Personal protective equipment, or PPE as it’s more commonly known, is designed and used in the workplace to protect staff against assessed health and safety risks. It includes some standard items, such as helmets, gloves, and safety harnesses, but can also include more specialist workwear and protective devices such as respirators, chemical shields and body protection.
PPE is a crucial part of the constant drive to make workplaces safer for those who work there. Along with the provision of PPE, which is legally required in the UK in most instances, employers are also responsible for providing the instructions, procedures, training and supervision to ensure it is used correctly.
It is also the employer’s responsibility to ensure the equipment is in good working order and solid enough condition to do its job. In many instances, this also includes the correct storage of PPE.
Storing PPE correctly is essential in making sure you get the most out of it, in terms of both protection and longevity. Read on to find out how and where you should be storing your PPE to avoid it degrading quicker than it should.
Where to store PPE
The general maintenance and storage of PPE usually include keeping it in a clean and dry place, where it can be easily accessed and is not exposed to potentially damaging conditions. A cupboard is fine, as long as it meets the above criteria, but avoid storing your PPE with other items such as consumables or machinery.
How to store PPE
As well as making sure you’re storing your PPE in the right place, it’s just as important to ensure you’re storing it in the right way. Knowing how to store your PPE will help to prevent it from getting damaged, as well as alleviate any risks of it falling and causing injuries.
The most important things to remember are to keep your PPE storage area clean, tidy, and organised. Avoid stacking things on top of each other excessively and utilise organisational tools like wall hooks and shelves where possible.
Responsibility for PPE storage
It should also be clear in your workplace who exactly is responsible for storing the equipment and maintaining it. This person (or people) will need to be trained in such a capacity and should be fully up to date with PPE legislation. This includes checking the expiry dates on hard hats and other equipment and having a working understanding of legal requirements.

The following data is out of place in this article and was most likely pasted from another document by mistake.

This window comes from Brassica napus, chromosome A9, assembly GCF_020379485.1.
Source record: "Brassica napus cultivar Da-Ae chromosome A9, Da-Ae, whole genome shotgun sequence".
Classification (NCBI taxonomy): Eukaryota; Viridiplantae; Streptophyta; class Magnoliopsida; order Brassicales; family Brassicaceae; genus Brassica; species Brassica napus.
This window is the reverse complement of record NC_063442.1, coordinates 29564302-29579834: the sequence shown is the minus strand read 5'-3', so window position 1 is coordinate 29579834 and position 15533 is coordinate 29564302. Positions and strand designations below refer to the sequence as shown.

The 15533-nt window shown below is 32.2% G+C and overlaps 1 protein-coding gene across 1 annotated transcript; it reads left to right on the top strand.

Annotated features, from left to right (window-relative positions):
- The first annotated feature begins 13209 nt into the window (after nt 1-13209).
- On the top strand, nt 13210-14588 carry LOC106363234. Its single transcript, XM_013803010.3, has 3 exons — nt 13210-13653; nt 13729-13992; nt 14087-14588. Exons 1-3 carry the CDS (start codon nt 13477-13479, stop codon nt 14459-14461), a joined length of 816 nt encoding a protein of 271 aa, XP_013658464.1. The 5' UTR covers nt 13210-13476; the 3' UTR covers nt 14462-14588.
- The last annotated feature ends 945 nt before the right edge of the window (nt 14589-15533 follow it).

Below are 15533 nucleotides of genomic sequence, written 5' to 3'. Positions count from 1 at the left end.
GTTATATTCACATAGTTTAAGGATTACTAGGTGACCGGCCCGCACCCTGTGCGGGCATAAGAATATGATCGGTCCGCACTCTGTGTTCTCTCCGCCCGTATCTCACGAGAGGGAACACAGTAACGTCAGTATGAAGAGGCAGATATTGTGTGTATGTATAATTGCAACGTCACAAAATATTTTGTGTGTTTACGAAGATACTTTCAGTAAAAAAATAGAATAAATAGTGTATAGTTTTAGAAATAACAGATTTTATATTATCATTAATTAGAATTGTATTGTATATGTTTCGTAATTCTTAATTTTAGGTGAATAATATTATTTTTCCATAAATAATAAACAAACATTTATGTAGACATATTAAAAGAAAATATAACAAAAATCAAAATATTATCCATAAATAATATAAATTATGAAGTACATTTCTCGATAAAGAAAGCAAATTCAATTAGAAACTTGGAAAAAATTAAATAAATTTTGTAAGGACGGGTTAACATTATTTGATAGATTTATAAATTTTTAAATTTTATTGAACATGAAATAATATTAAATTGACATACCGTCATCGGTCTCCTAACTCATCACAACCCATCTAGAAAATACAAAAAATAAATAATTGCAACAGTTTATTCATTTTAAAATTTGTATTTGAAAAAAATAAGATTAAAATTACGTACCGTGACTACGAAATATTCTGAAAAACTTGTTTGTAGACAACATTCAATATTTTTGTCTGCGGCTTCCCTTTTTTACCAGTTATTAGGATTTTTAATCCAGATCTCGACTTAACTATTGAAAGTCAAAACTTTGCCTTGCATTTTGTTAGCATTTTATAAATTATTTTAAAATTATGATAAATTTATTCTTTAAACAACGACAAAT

Of course, there is some PPE that is not reusable and needs to be disposed of after use. In these circumstances, you need to make sure that potentially hazardous waste materials such as chemicals and biological waste are correctly dealt with according to legislation. There are very strict penalties for those found not to be complying with the law in this area.
Monitor and review
It is also the responsibility of the employer to monitor and review the use of PPE. This involves checking regularly that it is being used, and if not, conducting an investigation into why this is happening. Safety signs and reminders are useful in ensuring staff are fully aware of the risks.
In more specific cases, it involves storing and replacing spare parts, such as respirator filters. It’s also important to make sure you have some spare PPE stored correctly, should any of your current equipment be lost, damaged or compromised. Employees should also be encouraged to report the loss, destruction or faults in any PPE.
Staff also need to be made aware of the seriousness of looking after equipment and returning it to the designated place when not in use. This will not only keep the equipment in better working order – which benefits everyone – but also reduces the cost of replacing lost, broken or stolen equipment.
PPE can play a huge part in reducing workplace accidents and injury, but you need to make sure you don’t get complacent about its use and care on-site.